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Monday, March 12, 2012

How I Brainstorm Story Ideas

"Where do you get your ideas?"

Everywhere. Seriously. I can come up with more ideas in an hour than I could write in a year. Most of them aren't worth writing, but the gems I find can really sparkle.

If you've never tried brainstorming, here are some tips:
1. Don't be afraid of being silly. Let your inner child out to play.
2. NO CENSORING. Absolutely none. This is not the stage to judge if the idea has merit or not. This is the stage to let every single idea, no matter how absurd, it's ten seconds of fame.
3. Brainstorming is easier with three or four other people, at least for me. Some people do better all alone where no one can see the weirdness that simmers in their brain. Since I celebrate mine, I like having people to spark my ideas and spur my inner nerd to new heights of bizarre-ness.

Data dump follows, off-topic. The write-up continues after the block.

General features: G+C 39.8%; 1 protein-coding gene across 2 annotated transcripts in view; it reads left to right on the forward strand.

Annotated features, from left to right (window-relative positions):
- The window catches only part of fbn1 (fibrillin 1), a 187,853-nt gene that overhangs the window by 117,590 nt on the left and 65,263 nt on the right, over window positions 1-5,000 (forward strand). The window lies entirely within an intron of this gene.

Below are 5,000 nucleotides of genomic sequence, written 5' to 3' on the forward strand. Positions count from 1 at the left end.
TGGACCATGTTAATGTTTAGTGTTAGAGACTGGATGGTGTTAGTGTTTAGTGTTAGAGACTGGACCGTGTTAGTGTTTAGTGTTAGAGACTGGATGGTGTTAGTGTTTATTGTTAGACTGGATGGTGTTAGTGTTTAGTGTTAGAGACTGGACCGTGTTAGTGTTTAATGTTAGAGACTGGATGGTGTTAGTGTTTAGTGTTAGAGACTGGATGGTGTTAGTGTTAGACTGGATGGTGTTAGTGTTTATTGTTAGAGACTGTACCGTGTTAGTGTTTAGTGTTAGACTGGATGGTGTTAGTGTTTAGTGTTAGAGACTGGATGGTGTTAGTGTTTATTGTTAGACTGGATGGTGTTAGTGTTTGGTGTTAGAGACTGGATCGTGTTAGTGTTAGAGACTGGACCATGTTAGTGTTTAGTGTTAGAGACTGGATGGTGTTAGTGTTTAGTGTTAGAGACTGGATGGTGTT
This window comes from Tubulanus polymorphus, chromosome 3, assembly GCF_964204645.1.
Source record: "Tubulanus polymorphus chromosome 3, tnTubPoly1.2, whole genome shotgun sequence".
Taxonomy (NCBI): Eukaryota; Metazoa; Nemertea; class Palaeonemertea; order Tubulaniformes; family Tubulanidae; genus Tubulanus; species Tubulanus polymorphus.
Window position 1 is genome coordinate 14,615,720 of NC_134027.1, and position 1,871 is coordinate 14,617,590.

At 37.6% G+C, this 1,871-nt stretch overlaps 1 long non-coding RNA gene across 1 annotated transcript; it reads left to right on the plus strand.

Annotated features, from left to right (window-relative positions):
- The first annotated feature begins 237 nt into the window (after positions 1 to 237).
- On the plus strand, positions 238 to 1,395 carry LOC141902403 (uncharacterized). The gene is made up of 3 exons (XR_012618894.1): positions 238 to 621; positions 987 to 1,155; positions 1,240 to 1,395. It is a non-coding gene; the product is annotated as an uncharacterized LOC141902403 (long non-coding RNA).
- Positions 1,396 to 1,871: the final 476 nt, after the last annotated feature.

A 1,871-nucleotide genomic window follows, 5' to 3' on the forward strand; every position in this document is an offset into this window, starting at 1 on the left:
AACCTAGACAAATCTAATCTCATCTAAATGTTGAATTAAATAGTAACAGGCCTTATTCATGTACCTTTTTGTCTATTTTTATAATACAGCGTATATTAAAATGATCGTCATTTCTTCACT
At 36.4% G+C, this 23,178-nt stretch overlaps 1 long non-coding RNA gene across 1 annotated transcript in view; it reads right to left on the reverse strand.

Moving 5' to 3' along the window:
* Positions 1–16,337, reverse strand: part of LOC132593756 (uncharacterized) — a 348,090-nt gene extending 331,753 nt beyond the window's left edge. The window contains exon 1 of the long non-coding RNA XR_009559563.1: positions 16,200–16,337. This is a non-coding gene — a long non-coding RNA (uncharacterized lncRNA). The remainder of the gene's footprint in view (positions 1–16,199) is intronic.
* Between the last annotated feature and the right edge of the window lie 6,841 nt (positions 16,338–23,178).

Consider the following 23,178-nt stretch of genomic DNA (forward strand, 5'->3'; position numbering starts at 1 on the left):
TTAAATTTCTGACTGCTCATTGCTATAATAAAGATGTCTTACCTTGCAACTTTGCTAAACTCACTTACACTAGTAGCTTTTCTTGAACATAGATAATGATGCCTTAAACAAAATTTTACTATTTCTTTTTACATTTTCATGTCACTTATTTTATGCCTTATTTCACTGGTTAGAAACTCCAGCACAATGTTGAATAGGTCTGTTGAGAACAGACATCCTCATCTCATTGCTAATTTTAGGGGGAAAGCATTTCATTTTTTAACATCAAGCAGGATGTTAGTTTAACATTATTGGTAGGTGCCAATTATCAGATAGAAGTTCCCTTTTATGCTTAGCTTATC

4. Write everything down. Don't say, I'll make notes later of the good ones. No, write it all down.
5. Set a time limit. Force yourself to go for the full time, don't give up too soon. If you're like me, you need a time limit so you don't get too carried away.
6. Lose your inhibitions.
7. Prepare some idea sparks, if you need them. An assortment of household items, pictures from magazines, random words on scraps of paper - Put them in a hat, bag, or bowl, and draw them out as you need to. The only rule is that each item has to spark at least one story idea before you move on.

Brainstorming is a great way to get your creativity flowing. Get a nice long list of ideas. Then, when you're ready to write something new, short story or novel, you've got a great start to spark the story to life. I've written stories triggered by the idea of dust bunnies battling a vacuum cleaner, the four horsemen of the apocalypse fighting rabid tumbleweeds, food describing the journey through your digestive tract, and all sorts of other things.

These ideas aren't going to be fully fleshed out, ready to write into a scintillating gem that will bring readers flocking to your brilliance. They still need some work. Take those seeds, though, and feed them a good dose of plot structure and character development, and you will never have a shortage of stories begging to be told.